A company’s core values are important. Not only do they affect the way a company serves its clients and does its work, but it also affects the company’s culture-- how its employees are treated and valued (or not) in the day-to-day environment.
But coming up with core values is not always an easy task. Whether you are part of a brand-new startup whose identity remains to be determined, or an established company who has either skipped a step or whose values need a revamp, we begin with the same question: what do we care about?
Here are three steps to help you discover and develop your company’s core values.
Begin at the beginning.
Every company has an origin story. For us at Torch, it involves our founder, Jeremy O’Briant, and an old camper van he restored. Driving up and down the California coast in that van, Jeremy came to the realization that what he valued in work was the freedom to create and the ability to work with a great team; Torch was grown up out of those core values.
Since then, we’ve attempted to preserve the guiding ideas that made our company unique in its earliest days. We’ve worked them into the fabric of how we spend our days, how we work most efficiently, and how we interact with other team members. Our core values are:
- Build the Future
- Embrace the Adventure
- Be an Entrepreneur
“You define your core values usually by looking at what the company founder or founders valued most in the way they operate their business,” says Dayne Shuda, founder of Ghost Blog Writers. “Values really aren’t something you create. They’re something to be discovered.”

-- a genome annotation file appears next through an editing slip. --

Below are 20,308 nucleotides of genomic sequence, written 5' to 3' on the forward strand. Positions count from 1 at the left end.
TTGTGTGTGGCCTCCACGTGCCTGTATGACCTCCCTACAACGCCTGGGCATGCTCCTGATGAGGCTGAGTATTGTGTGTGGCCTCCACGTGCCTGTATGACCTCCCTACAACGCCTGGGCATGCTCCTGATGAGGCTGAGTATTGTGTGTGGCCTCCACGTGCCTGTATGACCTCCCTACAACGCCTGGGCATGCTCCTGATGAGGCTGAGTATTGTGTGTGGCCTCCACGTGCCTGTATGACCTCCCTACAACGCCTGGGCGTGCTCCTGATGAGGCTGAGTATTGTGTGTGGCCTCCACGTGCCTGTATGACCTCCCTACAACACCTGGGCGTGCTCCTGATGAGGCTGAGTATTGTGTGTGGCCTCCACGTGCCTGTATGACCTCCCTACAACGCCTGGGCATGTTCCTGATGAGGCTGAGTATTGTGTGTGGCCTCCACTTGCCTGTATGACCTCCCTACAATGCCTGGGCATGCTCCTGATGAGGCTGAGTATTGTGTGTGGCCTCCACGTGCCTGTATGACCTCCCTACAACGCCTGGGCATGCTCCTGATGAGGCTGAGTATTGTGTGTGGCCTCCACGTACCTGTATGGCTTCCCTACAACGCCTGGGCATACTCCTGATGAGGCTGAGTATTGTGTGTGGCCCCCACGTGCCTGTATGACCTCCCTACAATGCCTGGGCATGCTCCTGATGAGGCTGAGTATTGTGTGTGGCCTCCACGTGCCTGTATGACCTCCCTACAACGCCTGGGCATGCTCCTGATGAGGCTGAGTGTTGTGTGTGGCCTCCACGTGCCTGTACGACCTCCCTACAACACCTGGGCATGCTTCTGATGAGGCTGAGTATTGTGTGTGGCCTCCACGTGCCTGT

In other words, use your company’s origin story-- the passion, innovation, and determination it took to build it-- to define your company’s identity and goals for the future.
Let them spring from your mission statement.
Another place to look for inspiration when determining your company’s values is your mission statement. Usually, companies spend a good amount of time creating a statement of purpose that reflects what they’d like their company to do in the world; core values should spring from that source. Evan Nierman, founder and principal of Red Banyan, likes to think of the mission as the why and the values as the how.
Ask yourself these questions:
- What values are behind our mission statement?
- What values are necessary to achieve our mission?
- How will our values help us accomplish our goals?
Look to your existing team.
The team of people working for your company can and should reflect your core values. Recognizing the best in those people will help you discover what values are intrinsically at work in your company.
- Have the team brainstorm a list of keywords that describe your company, then whittle the list down to the most vital and descriptive words.
- Identify which team members best exemplify your company spirit, and work from there. What values do you recognize in those people?
- Take inventory of the decisions driving your everyday business practices.
- Reevaluate your values on a regular basis; as your team grows and changes, so, perhaps, will the goals you have for your company. That’s part of the excitement!
We'd love to hear how you've determined your company's values! Tell us in the comments below.